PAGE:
At war’s end, the aircraft was abandoned by the RAF in a bomber graveyard in Khanpur, India; with the assumption that it would not fly again. However, in 1948, the Indian Air Force succeeded in restoring 36 B-24’s, including 44-44052, to operational status. These aircraft were utilized until 1968.

For the next 13 years, the aircraft sat abandoned in India until British aircraft collector, Doug Arnold, obtained it in 1981. The aircraft was disassembled and transported back to England in a Heavy Lift cargo plane. Once in England, the aircraft was advertised for sale in “as is” condition and in 1984, Dr. Robert F. Collings purchased it. After a sea voyage of three weeks, the B-24 arrived in Boston and was brought to Stow, MA in four truckloads.

Collings said that the Foundation intended to restore the plane for static display only, but he was persuaded to restore it to flying status by local B-24 crewmen. “This made it about five times greater a project,” Collings said. “We were convinced by the argument that only about three thousand people a year would see a static display, but three million might see it on a nationwide tour.

Preliminary restoration work started in 1985, led by Massachusetts volunteers, most of who were former crewmen, or sons of crewmen, on B-24’s. When Collings decided to make the plane a flying restoration, he contacted Tom Reilly Vintage Aircraft in Kissimmee, FL to do the work on the airframe and power plant. Volunteers restored the turrets, armament, radios, oxygen system, and cosmetic details. The original builders sponsored work on the Emerson Electric nose turret, PPG Industries of Pittsburgh supplied turret glass, and United Technologies of Hartford, CT donated a Norden bombsight. General Dynamics, a successor to Consolidated Aircraft, the original manufacturers of the B-24 in Fort Worth, TX, was a major sponsor of its restoration.

Collings said the restoration involved complete disassembly of the plane and work on about 80% of the B-24’s 1.2 million parts. There was some corrosion and minor damage “plus the desire to make all the systems (engines, props, hydraulics, and electrical) one hundred percent right”.

The entire hydraulic plant was replaced or overhauled, and every pulley was replaced. All cables and hardware, the bearings, an electronic strobe system, the batteries, and the radios were donated, along with installation advice and assistance. The fuselage was in reasonably good shape, but twenty percent of its skin still had to be replaced. More than 420,000 rivets were replaced, as well as fuel cells, brake tubes, tires, and windows. Most of these parts were donated.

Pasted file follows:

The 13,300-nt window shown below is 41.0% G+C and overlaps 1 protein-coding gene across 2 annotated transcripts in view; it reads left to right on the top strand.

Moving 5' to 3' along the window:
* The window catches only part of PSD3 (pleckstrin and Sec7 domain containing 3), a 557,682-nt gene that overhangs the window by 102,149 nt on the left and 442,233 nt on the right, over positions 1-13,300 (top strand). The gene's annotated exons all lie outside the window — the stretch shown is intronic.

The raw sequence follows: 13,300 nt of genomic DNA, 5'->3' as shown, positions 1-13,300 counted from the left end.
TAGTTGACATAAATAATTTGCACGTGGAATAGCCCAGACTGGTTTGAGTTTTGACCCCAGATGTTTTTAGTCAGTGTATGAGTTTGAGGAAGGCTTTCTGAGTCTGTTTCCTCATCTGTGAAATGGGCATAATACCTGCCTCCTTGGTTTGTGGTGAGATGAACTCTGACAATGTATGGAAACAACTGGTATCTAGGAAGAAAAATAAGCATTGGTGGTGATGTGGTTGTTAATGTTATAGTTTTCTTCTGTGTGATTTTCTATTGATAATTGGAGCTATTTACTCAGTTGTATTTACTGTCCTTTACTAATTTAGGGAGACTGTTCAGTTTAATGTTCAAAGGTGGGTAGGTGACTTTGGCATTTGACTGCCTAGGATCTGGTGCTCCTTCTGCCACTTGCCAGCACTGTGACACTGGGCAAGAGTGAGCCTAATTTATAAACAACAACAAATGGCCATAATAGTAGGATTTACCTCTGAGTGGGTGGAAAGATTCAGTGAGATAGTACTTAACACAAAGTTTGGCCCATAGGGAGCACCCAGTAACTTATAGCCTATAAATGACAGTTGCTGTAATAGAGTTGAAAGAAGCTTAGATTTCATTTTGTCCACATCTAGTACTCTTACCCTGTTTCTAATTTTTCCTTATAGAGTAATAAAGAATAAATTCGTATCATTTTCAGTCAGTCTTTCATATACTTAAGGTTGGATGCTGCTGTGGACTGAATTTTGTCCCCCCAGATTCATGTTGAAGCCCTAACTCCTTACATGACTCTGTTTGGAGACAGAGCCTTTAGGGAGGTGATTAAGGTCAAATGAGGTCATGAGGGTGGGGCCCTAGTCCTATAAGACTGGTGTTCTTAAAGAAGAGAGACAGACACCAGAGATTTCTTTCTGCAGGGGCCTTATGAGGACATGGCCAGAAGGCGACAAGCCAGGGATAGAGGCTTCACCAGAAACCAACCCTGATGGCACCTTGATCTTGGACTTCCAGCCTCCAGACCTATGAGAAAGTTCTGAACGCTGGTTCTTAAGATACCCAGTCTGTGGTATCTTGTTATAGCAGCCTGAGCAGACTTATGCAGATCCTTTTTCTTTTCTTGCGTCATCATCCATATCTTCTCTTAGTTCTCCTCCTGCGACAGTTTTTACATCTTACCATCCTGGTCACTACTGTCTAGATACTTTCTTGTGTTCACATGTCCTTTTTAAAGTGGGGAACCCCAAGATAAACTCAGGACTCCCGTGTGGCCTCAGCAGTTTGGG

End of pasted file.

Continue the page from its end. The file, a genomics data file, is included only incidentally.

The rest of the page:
After more than five years of hard work and 97,000+ hours of labor, the B-24 flew for the first time after restoration on September 10, 1989.

Starting its new life in 1989 flying as “All American” a 15th Air Force aircraft, which flew in Italy with the 461st Bomb Group, the B-24, flew for many years with this scheme. In 1998 it was repainted to represent the “Dragon and His Tail” a 5th Air Force B-24 flying in the Pacific Theater with the 43rd Bomb Group. In 2005 the B-24 was repainted as “Witchcraft” which honors the veterans of the 8th Air Force, which flew in the European Theater during WWII.

The history of “Witchcraft” is a story that legends are made from. The original “Witchcraft” was produced as a B-24H built by Ford at the famous Willow Run, MI plant in 1944. It was delivered to the 467th in Wendover, Utah and initially assigned to Second Lieutenant George W. Reed and his crew who flew the aircraft to England. “Witchcraft” safely arrived with her crew at Station 145 in Rackheath, England on March 19th, 1944, after a 20-day flight over the Atlantic. The aircraft and crew began their combat service on April 10th, 1944, flying the first combat mission of the 467th Bomb Group. Over the next year “Witchcraft” flew an incredible 130 combat missions with various crews. “Witchcraft” was never once turned back while on a mission, and never had any crewmen injured or killed. Her last mission was flown on April 25th, 1945 which also was the last mission flown by the 467th Bomb Group. “…Witchcraft” was there at the beginning and at the end.” After the war, she was returned to the United States and like many other B-24’s, was scrapped on October 3rd, 1945 at the surplus depot in Altus, Oklahoma.

The B-24 flies as part of the Wings of Freedom Tour, visiting over 130 cities nationwide annually with the B-17 Flying Fortress and occasionally other Collings Foundation aircraft such as the B-25 Mitchell. To accomplish this, the Collings Foundation relies solely on contributions and donations to cover the operating cost of over three thousand dollars per flying hour. These contributions ensure the future of the aircraft and keep it flying as a symbol of American patriotism and as a learning tool for our future generations to learn more about World War II and aviation history.